GOING TO THE POST
Down the stretch last season, righthander David Cone received all sorts of advice from fans on how to treat a blister on his pitching finger. "The best advice was to soak it in my grandmother's urine," he says. "Supposedly the older the person, the higher the acidic content. Someone else said use a pregnant woman's urine." Cone decided on a lotion used to toughen horses' hooves. That was fitting, considering that Cone was the Yankees' workhorse. He threw a major-league-high 229? innings last season, plus 15? more in the Divisional Series against the Seattle Mariners. After a 147-pitch effort in Game 5 of that series, Cone could hardly lift his arm. Questions about his arm strength lingered through several so-so spring training appearances. "I understand the rumors," he says. "But I'm fine. I'll be ready."
THE STEINBRENNER FACTOR
While centerfielder Bernie Williams was mired in his usual early-season slump last year (he's a career .229 hitter before June), Yankees owner George Steinbrenner ordered then general manager Gene Michael to trade him. Michael resisted, once conveniently forgetting to tell the Boss that the Giants offered Darren Lewis for Williams. Williams hit .350 in the second half, blossoming into one of the game's stars.
KENNY ROGERS ROASTED?
Because of Steinbrenner, the Yankees face obstacles other teams don't. Only with the Yankees, for instance, would lefthander Rogers, whose 44 wins over the past three years with the Texas Rangers were the fifth most in the American League, be considered a potential Terry Mulholland-like flop. Rogers is a small-town guy with a 6.47 career ERA at Yankee Stadium whose worst month is his first (6-8, 4.70 in April). Fast starts are critical in New York. "I'll need time to adjust to the cold weather," Rogers says. "After that I'll be O.K."
As one National League general manager says of this division, "Somebody paid a hell of a lot of money for the privilege of finishing third."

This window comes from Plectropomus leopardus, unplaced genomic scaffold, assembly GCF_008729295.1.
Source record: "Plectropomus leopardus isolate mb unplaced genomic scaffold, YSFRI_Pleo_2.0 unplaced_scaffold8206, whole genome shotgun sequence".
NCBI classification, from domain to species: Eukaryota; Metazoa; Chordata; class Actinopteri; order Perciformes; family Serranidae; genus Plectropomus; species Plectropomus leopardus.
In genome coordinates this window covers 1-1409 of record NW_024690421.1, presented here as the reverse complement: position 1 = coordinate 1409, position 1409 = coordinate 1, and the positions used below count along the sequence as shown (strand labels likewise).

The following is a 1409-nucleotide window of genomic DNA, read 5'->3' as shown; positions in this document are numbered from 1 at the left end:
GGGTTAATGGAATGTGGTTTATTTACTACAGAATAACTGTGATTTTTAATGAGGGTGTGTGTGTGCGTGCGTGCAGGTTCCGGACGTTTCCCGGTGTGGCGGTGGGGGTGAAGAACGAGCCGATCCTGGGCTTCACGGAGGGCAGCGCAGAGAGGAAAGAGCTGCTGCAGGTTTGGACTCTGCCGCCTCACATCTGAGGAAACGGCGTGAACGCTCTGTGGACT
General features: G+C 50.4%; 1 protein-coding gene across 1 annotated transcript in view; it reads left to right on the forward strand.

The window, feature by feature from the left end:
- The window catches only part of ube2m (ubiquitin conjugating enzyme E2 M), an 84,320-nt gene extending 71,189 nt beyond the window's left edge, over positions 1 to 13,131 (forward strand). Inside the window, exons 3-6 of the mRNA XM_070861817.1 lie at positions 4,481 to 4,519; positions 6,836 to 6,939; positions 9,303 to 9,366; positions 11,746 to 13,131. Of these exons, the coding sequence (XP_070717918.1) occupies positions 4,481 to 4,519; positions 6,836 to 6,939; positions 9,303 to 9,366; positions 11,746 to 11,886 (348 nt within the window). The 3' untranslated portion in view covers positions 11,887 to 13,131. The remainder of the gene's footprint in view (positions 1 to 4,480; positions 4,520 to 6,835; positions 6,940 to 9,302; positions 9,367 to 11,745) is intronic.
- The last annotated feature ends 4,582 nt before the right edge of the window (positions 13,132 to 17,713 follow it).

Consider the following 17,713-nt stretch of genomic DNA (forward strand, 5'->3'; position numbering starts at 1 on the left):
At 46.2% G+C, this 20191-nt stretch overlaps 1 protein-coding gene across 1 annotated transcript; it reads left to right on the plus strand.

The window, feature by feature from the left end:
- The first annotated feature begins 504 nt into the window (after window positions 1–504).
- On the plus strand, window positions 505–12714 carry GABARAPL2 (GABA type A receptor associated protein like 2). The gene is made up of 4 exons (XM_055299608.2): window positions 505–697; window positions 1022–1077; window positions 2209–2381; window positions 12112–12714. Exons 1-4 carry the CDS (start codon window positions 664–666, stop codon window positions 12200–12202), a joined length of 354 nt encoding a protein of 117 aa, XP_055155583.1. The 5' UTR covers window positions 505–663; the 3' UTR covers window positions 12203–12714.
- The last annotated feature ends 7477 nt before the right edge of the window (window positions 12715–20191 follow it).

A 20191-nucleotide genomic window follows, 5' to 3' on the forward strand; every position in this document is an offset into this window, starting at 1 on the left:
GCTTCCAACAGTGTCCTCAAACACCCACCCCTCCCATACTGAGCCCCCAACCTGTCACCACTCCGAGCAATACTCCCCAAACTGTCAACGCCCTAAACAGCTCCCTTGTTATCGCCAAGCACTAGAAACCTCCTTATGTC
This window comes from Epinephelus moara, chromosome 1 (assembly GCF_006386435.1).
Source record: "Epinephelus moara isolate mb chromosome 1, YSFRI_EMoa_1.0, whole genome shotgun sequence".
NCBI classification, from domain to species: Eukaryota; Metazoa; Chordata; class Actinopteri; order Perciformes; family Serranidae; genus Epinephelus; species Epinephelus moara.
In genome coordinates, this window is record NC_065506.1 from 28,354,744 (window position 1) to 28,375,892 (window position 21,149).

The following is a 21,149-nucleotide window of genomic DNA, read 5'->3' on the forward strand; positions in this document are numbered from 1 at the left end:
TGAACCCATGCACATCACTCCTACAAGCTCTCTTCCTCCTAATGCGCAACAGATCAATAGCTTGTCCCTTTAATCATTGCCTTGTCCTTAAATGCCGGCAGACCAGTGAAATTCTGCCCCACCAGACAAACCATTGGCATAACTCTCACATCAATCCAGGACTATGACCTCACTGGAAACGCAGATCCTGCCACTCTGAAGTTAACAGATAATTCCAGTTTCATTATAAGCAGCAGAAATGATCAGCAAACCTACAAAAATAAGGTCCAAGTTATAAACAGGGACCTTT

4. TORONTO BLUE JAYS
Since Toronto won a second straight world championship in 1993, no team has lost more games than the Blue Jays, who went 111-148 over the past two years.
Nothing symbolizes the Toronto crash better than the flameout of pitchers Juan Guzman and Pat Hentgen. In the Jays' championship seasons, they went a combined 54-19 with a 3.69 ERA. But over the last two years they were 39-47 with a 5.03. Says Guzman, "My velocity is back. I'm going to go out there and be a power pitcher again. I'm going to challenge people with my best stuff and see what happens." In spring training, Hentgen pitched well while Guzman was inconsistent.
Despite patchwork additions of some veterans, the Blue Jays are clearly rebuilding.
5. DETROIT TIGERS
LOOKING FOR A FEW GOOD MEN
This is an exploratory year for Detroit, and not just because it could have Lewis (Mark) and Clark (Tony) on the right side of its infield. "We have to find out what we have here and move forward," says new manager Buddy Bell. "Whether that takes three months or six months, we'll do it." In Bell the Tigers found the right man for a job that requires lots of patience. Bell played 2,405 games in his career without getting to the postseason. It was not until last year—his 20th season in a big league uniform—that Bell reached the promised land, as a coach of the Cleveland Indians.